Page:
El Monte considers building brand new civic center

EL MONTE – The city’s El Monte Gateway project is centered on the idea of a transit-friendly village of homes and businesses adjacent to the 10 freeway. And now part of that development might be a brand new city civic center.

The City Council and staff are throwing the idea around, with some saying that it would be a nice amenity for residents, who would be able to shop and access city services all in one area.

The civic center could include other public agencies, such as the fire department, and private agencies like the University of La Verne. Officials are still in talks to see the feasibility of other entities sharing the space.

“I think it’s a great opportunity to continue down this road of exploring this possibility,” Mayor Andre Quintero said. “Obviously the numbers have to make sense. But that’s prime real estate next to the freeway.”

La Verne City Manager leaving his post (no, not for Miami)

We reported yesterday that long time La Verne City Manager Martin Lomeli was packing away the briefcase and moving on. The 23 year City Manager is retiring next month and will be replaced by Assistant City Manager Bob Russi.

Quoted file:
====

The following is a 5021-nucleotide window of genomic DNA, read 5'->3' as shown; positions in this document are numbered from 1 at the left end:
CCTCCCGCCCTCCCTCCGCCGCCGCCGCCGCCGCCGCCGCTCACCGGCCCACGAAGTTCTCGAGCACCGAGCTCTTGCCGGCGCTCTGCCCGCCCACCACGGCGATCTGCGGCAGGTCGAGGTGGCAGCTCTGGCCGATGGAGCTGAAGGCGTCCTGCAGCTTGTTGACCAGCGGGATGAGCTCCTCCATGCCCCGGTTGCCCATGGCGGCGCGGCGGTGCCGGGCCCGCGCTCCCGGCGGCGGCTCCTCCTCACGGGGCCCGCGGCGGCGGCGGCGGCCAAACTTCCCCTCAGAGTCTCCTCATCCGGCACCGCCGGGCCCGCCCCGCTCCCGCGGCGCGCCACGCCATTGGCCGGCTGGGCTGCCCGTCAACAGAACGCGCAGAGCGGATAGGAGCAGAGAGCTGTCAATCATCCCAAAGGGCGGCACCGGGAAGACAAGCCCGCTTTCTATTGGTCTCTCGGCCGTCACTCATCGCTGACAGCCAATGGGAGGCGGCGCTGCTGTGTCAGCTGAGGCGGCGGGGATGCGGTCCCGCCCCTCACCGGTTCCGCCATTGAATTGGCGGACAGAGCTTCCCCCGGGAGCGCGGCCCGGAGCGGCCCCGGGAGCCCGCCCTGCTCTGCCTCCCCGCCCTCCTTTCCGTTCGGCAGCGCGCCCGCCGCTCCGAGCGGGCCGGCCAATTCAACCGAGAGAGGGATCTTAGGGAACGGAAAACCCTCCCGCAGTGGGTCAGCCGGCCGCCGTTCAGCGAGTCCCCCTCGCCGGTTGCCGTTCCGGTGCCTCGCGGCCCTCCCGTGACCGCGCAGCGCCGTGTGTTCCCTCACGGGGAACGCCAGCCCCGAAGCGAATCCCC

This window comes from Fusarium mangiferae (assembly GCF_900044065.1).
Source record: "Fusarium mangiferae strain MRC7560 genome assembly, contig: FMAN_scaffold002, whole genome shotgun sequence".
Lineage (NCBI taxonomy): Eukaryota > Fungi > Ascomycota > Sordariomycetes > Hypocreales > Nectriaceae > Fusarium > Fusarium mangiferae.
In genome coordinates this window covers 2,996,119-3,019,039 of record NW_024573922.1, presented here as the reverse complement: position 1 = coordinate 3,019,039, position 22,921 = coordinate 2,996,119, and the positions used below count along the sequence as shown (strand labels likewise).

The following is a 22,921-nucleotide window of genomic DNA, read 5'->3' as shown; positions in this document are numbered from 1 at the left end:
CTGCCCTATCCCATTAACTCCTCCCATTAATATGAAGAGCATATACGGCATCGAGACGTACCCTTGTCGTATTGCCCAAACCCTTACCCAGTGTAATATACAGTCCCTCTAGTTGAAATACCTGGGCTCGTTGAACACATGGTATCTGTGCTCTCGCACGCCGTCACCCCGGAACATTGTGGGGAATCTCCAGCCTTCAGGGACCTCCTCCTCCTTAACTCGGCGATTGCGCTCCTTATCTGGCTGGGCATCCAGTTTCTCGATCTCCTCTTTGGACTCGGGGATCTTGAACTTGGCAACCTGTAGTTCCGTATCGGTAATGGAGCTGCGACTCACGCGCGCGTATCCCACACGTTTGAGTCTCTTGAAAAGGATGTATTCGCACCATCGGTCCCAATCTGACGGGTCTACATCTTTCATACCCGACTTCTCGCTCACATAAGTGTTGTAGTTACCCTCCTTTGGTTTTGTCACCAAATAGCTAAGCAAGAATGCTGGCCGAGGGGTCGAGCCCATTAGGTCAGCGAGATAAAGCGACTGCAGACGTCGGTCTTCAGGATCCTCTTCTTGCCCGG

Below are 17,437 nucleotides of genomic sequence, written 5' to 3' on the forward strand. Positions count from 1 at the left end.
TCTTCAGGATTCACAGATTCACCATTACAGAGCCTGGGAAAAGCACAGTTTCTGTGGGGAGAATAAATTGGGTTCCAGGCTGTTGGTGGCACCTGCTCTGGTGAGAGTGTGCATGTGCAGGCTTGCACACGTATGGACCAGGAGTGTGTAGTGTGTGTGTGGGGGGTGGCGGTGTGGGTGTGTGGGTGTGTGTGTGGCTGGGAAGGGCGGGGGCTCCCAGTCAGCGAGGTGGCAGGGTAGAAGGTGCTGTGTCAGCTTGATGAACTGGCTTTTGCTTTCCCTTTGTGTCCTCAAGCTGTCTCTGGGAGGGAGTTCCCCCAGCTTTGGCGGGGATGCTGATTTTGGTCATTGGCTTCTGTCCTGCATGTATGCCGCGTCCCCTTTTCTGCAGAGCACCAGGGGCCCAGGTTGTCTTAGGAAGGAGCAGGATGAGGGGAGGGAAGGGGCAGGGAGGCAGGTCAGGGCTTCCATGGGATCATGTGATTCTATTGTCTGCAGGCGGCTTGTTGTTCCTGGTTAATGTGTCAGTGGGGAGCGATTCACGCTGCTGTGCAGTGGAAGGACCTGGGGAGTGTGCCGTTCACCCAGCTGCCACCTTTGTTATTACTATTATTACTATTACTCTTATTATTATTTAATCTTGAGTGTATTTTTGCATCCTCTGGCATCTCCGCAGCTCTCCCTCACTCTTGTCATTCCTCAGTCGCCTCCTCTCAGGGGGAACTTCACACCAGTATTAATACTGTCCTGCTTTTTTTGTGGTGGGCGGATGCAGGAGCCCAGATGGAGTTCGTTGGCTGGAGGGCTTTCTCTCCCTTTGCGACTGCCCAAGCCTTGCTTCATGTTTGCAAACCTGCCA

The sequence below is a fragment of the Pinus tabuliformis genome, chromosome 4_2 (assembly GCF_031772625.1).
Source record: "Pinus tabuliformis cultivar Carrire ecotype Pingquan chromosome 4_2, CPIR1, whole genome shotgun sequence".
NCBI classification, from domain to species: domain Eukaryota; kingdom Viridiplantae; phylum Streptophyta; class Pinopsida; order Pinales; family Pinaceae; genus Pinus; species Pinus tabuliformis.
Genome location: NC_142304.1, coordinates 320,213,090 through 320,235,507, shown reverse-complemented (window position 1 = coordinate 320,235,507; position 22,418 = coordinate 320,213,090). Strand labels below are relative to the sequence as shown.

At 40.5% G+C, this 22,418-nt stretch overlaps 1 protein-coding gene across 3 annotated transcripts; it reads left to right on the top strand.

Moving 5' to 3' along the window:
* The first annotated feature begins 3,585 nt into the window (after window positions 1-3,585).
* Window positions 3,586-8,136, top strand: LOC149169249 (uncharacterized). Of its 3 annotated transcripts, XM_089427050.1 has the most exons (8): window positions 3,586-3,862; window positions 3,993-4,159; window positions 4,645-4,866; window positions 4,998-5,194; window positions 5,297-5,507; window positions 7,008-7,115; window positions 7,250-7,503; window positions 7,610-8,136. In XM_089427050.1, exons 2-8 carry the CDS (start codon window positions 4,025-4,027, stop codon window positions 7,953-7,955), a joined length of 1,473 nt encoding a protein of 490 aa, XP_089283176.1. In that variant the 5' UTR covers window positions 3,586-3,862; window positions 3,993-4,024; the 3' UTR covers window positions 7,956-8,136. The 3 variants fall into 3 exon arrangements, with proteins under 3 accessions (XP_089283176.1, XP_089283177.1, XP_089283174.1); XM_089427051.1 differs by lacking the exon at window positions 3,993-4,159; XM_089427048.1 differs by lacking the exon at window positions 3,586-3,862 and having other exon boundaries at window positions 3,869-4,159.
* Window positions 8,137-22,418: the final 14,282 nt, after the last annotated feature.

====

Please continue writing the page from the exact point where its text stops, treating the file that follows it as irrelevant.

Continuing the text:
In a day in age when City Managers last at one city about as long as star athletes do with one team, (Lebron reference #1) it is absolutely unheard of to have a City Manager retire after spending 23 years at his post, not to mention 30 years with the city as an employee as Lomeli has done.

He left the post gracefully, and humbly without making a big tada about it (that’s #2) using a written statement to the city and a replacement groomed and ready to go.

Just as a comparison. Chris Jeffers in Glendora started in 2007, before that he was with Monterey Park.

Fran Delach, Azusa’s City Manager, has been with them for five years. Before that he was the City Manager in Covina for six years.

Blaine Michaelis in San Dimas has had a long tenure with the city at 10 years.

Covina’s City Manager Daryl Parish started there in 2009, before that he was City Manager of Colton for 8 years.